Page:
Writing a Post | Nathan's Site

Nathan's Site

Writing a Post


This post is over a year old. The information here may be out of date, and may not reflect my current thoughts or opinions.

Posting on a static site is interesting. You don’t fire up a website and start typing. Nor do you just drag and drop photos. You have to make the whole web page, yourself. It’s not that hard. Though, it can be confusing if you’re used to a CMS. Here’s my work flow.

Writing

I start off by firing up Nova. In it I have three projects for this site. Dev, Pub, and Prod. Dev, is where I do all my work. Pub, is a public snapshot of Dev that gets updated when changes are pushed to Prod. Prod, is production. This is where Github serves the site from. Pushing changes to here will cause Github to automatically redeploy the site, with those changes.

Drafts are written in Dev, so I open up that project. I start off by running the command hugo new content posts/<filename>.md. Why do this rather than just making a new file? Simple, running this will pre-fill the file with stuff I don’t want to type.

+++
title = 'Writing a Post'
date = 2023-11-14T17:19:27-05:00
draft = true
+++

!!ADD PUB DATE!! <br>
!!SET FRONTMATTER PUB DATE!! <br>
!!SET DRAFT FLAG!!

There are two main things here. The first is at the top. That’s the front mater for this post. It basically tells Hugo about the post. Title, publishing date, and whether or not it it’s a draft. The second thing, is a bunch of reminders. These remind me to 1. Set the publishing date on the page. 2. Set the publishing date in the front mater. And 3. Set the draft flag so it can be published.

After the file is created, I then run hugo server -D. This will start a local web server with my site. That way I can see exactly how my post will look, before I push it to Prod. And then, I write.

The post files are written in Markdown. A super easy to learn (and read) markup language. You can see an example by looking at this site’s public repo on Github. Things get a little interesting when it comes to images, and replies.

Adding Images

Images can be a minor pain at first, till you get the hang of it. First, you need an image. In Hugo, images go in the static folder. To help with organization, I also use sub folders. static/pics/<post name>/. Pictures will get named fig<number>, and gifs will get named gif<number>. Now I can easily call the image using Markdown in the post.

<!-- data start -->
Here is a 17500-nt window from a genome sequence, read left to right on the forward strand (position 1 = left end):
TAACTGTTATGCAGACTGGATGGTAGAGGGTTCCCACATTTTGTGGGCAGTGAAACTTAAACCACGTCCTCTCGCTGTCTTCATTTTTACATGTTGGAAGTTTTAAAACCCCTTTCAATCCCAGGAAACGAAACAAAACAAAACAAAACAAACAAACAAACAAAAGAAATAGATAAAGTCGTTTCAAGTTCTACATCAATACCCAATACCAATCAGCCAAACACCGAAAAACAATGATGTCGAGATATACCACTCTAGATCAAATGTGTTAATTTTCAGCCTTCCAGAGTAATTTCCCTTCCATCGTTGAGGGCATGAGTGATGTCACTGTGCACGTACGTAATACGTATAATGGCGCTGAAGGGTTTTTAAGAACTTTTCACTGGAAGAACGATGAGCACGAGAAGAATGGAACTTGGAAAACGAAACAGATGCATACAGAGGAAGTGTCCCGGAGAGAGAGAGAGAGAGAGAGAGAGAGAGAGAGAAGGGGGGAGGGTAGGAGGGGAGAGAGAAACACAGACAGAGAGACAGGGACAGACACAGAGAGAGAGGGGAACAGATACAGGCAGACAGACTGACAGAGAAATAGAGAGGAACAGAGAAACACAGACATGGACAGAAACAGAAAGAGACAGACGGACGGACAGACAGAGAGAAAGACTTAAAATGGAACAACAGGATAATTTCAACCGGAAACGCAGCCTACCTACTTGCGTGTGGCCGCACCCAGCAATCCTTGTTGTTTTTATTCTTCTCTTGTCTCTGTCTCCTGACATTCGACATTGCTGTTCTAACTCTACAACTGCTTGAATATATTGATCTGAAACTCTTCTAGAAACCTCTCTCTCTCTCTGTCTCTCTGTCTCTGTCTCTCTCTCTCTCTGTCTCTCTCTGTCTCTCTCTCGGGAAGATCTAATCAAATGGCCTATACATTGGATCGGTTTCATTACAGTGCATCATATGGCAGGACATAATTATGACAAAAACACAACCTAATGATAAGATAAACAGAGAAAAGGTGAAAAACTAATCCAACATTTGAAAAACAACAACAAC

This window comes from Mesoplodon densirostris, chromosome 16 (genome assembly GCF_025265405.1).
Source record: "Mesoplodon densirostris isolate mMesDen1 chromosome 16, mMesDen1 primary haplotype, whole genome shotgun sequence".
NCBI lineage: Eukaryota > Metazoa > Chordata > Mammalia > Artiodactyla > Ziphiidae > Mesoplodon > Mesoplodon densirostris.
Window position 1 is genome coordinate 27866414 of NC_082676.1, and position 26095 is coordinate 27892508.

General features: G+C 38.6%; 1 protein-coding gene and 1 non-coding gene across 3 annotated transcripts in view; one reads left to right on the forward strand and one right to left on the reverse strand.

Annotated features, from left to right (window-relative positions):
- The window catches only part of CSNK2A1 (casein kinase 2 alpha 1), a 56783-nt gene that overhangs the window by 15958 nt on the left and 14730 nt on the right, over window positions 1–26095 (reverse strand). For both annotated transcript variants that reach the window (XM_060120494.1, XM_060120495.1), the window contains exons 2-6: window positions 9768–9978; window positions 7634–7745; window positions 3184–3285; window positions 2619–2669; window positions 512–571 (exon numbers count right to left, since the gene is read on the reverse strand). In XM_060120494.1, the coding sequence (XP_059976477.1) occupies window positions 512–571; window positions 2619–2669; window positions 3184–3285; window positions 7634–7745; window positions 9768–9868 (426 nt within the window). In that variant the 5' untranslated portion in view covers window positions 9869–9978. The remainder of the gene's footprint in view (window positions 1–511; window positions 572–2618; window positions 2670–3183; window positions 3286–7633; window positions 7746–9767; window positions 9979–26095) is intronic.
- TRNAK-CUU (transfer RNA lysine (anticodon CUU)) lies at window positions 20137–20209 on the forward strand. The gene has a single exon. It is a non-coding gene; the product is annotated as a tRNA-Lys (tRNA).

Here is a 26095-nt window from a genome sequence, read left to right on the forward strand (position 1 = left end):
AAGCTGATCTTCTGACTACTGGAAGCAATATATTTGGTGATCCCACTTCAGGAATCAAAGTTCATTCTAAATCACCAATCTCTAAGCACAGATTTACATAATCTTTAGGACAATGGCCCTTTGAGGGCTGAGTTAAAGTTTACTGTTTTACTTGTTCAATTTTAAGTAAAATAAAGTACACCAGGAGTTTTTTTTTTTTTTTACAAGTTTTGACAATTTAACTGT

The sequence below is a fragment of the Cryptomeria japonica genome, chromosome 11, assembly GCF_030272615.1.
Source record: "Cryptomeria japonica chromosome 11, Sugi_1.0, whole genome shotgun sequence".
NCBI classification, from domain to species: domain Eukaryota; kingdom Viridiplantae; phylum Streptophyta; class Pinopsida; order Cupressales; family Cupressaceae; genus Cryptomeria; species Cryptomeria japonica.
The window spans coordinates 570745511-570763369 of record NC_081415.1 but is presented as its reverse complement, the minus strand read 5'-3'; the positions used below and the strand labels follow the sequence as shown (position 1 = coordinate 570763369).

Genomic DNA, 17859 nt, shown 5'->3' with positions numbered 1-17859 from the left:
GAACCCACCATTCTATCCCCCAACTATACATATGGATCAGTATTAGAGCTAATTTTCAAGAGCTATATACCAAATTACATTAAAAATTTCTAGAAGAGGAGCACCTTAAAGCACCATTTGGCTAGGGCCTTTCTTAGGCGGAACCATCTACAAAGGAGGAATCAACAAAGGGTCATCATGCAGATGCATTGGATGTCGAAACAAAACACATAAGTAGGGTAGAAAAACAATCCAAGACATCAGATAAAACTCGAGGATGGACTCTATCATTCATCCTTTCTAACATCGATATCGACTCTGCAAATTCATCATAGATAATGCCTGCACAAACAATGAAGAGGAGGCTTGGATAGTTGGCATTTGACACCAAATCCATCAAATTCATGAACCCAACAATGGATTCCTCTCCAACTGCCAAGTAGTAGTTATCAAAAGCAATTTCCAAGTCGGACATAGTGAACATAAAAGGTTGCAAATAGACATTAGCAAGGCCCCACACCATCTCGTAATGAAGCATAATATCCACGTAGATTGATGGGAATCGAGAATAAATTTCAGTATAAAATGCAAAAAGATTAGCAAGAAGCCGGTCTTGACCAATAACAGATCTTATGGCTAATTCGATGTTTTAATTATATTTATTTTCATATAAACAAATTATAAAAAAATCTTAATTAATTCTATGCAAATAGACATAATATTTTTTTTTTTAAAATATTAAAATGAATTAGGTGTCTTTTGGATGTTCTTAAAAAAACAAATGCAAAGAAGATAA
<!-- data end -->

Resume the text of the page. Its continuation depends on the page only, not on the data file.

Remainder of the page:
![](/posts/writing-a-post/fig1.webP)1
![](/posts/writing-a-post/gif1.gif)2

Replies

Due to the nature of a static site, comments are a monster pain to do. So many don’t. Besides, who wants to moderate them anyway. So most blogs will have a reply by email button.

This is added with some simple HTML. Though you might be thinking, that sounds like a pain to put at the end of every post. Well, we can automate its generation. I made a simple Shortcut on my Mac to do exactly that. All I have to do is run it, give it the title, and it will plop ready to paste HTML, into my clipboard.

<center>

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Proofreading

Proofreading, sucks. I’ll read over a post two to three times. Correcting errors each pass through, and still find some until after posting.

Posting

Posting isn’t as simple as just clicking a post button. I need to turn this MD file, into a full blown HTML file. This is easy. All I have to do, is run the command hugo. Hugo will then spit out my site, ready to serve in the public folder. Then I copy then contents of public folder to Prod. Everything else in Dev will get copied over to Pub. After that, I push both up to Github.

Prod is the only one that does something special. When Github sees a new commit in that repo. It’ll copy all the files into a container, and deploy the site from there. All automatically. Yay!

Thoughts

So yeah. This all sounds pretty complicated when you break it down. But in practice, it’s actually pretty straightforward. And you can automate all of the repetitive stuff away.

A blog post, about writing a blog post. Weird.

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  1. There’s nothing there, don’t bother looking. ↩︎

  2. Nothing here at all, I promise ↩︎


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